China will not be a concern in talks on Thaad

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China will not be a concern in talks on Thaad

WASHINGTON - China’s willingness to support tougher sanctions on North Korea will have no effect on the consultation between Seoul and Washington to deploy the controversial American anti-missile system in South Korea, a top security official of the Park Geun-hye administration said Thursday.

The senior official, who was visiting the United States, met with Korean media correspondents and addressed the latest security crisis on the Korean Peninsula. He said the official consultation between South Korea and the United States regarding deployment of the Terminal High Altitude Area Defense (Thaad) system has begun, and the matter will be treated solely from the perspective of national security.

“Decisions will be made based on the needs of our security,” he said. “No strings are attached.”

His remark is a rejection of earlier speculations that Seoul may reconsider Thaad deployment in return for Beijing’s participation in tougher sanctions against the North as punishment for its nuclear test in January and long-range missile launch earlier this month.

China has been reluctant in supporting a strong resolution in the United Nations Security Council to punish its Communist ally. It has also opposed placement of the U.S. anti-ballistic missile system in South Korea as deterrence against the North’s growing nuclear and missile threats.

The Thaad battery comes with a powerful radar system that can cover more than 1,000 kilometers (621 miles), and Beijing has said the radar can be used as a possible method of surveillance against China.

“The United States did not attach any other condition to Thaad deployment,” the security official said. “China opposes Thaad deployment, but I have not heard it link the United Nations Security Council resolution to the Thaad issue.”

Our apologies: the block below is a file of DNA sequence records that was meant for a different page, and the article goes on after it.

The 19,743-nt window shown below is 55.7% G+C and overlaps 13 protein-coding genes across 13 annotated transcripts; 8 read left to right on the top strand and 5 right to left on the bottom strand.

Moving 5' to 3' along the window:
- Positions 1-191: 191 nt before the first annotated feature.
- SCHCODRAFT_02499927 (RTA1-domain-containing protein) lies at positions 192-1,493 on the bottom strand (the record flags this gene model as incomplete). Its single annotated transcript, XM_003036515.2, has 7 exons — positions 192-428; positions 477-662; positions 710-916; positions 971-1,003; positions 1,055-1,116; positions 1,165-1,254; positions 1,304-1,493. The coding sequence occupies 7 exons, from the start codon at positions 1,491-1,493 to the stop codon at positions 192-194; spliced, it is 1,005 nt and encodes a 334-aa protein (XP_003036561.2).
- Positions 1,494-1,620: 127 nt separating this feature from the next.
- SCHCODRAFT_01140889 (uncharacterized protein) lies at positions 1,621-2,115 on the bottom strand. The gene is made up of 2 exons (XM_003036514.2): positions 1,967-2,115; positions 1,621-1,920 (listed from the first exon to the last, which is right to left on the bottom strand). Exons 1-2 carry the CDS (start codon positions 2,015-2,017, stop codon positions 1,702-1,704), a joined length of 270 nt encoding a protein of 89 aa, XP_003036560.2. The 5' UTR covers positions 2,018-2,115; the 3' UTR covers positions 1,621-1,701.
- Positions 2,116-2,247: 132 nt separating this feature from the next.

“The national security matter [of Thaad deployment] cannot be subjected to be traded with another issue,” he said, adding that Washington and Beijing are also having consultations on the U.S. plan to deploy Thaad in South Korea.

The South Korean official also made clear that Seoul and Washington have decided to shift their North Korea policy by putting more weight on pressure over dialogue.

“Until now, our policies were led by the two axes of pressure and dialogue,” he said. “We will maintain the tone, but we will concentrate more on pressuring the North.”

He also flatly rejected a proposal by Chinese Foreign Minister Wang Yi to move forward with the denuclearization of North Korea in tandem with transitioning from an armistice to a peace treaty on the Korean Peninsula.

“Now is the time to concentrate efforts on pressuring North Korea to change its attitude through UN Security Council resolutions,” he said. “Now is not the time to talk.”

Seoul and Washington are taking diplomatic and military measures to respond to escalated tensions on the peninsula. A series of demonstrations of force, which will include the largest-ever joint military exercises in March, have already begun.

The two allies also held high-level strategic talks. South Korea’s deputy national security adviser, Cho Tae-yong, visited Washington this week and met Thursday with Deputy Secretary of State Antony Blinken.

They discussed bilateral and multilateral cooperation to handle the North Korean crisis, including a UN Security Council resolution to be issued in the coming weeks.

On Wednesday, Blinken said the United States wants “a resolution with real teeth” to punish the North. In an interview with PBS, he urged China to act more aggressively.

“You have leverage,” Blinken said. “You need to use it. If you don’t - it’s your decision - but if you don’t, we are going to have to take steps.”

In the absence of China’s cooperation, the United States will have to beef up its defense in South Korea, including Thaad deployment, he said.

“We have now entered into active consultations with our South Korean partners and allies on the deployment of a Thaad missile defense system, which is not directed at China. This actually won’t affect China strategically,” he said. “They don’t see it that way. They view it as a problem. We said, look, if you are not going to take responsibility for helping to deal with North Korea and getting them to change their behavior and engage in meaningful, denuclearization talks, we have to take these kinds of steps.”

South Korea also challenged the legitimacy of North Korea’s membership in the United Nations. South Korean Ambassador to the United Nations Oh Joon said Monday that it is questionable if the North has the right to stay as a UN member because it continuously violated Security Council resolutions over the past decade. Oh made the argument at a UN Security Council discussion.

Ambassador Hahn Choong-hee, deputy permanent representative to the UN, also made the same argument on Tuesday at another UN conference.

It is the first time South Korea has challenged the validity of the North’s UN membership since the two Koreas joined the international organization together in 1991. Although the Charter of the United Nations says a member who continually violates the principles in the charter can be expelled under the recommendation of the Security Council, no precedent exists as of now.

BY KIM HYUN-KI, SER MYO-JA [ser.myoja@joongang.co.kr]

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